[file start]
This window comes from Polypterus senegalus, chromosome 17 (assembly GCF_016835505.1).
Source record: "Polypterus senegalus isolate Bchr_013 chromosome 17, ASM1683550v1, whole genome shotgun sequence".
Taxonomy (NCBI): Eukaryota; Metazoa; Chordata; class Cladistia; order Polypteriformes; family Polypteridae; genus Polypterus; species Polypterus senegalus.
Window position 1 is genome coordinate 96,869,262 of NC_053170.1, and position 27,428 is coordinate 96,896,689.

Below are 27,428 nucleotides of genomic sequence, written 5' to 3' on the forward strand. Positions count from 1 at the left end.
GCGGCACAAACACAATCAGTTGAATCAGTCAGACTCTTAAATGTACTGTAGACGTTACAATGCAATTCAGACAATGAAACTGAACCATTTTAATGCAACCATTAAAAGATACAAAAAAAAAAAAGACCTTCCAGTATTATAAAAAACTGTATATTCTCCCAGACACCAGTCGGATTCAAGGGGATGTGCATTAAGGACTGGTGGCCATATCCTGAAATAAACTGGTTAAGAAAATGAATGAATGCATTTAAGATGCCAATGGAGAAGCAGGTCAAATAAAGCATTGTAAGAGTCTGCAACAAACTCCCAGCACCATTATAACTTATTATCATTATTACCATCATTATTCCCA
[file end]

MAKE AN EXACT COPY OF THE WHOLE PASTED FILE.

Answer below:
This window comes from Polypterus senegalus, chromosome 17 (assembly GCF_016835505.1).
Source record: "Polypterus senegalus isolate Bchr_013 chromosome 17, ASM1683550v1, whole genome shotgun sequence".
Taxonomy (NCBI): Eukaryota; Metazoa; Chordata; class Cladistia; order Polypteriformes; family Polypteridae; genus Polypterus; species Polypterus senegalus.
Window position 1 is genome coordinate 96,869,262 of NC_053170.1, and position 27,428 is coordinate 96,896,689.

Below are 27,428 nucleotides of genomic sequence, written 5' to 3' on the forward strand. Positions count from 1 at the left end.
GCGGCACAAACACAATCAGTTGAATCAGTCAGACTCTTAAATGTACTGTAGACGTTACAATGCAATTCAGACAATGAAACTGAACCATTTTAATGCAACCATTAAAAGATACAAAAAAAAAAAAGACCTTCCAGTATTATAAAAAACTGTATATTCTCCCAGACACCAGTCGGATTCAAGGGGATGTGCATTAAGGACTGGTGGCCATATCCTGAAATAAACTGGTTAAGAAAATGAATGAATGCATTTAAGATGCCAATGGAGAAGCAGGTCAAATAAAGCATTGTAAGAGTCTGCAACAAACTCCCAGCACCATTATAACTTATTATCATTATTACCATCATTATTCCCA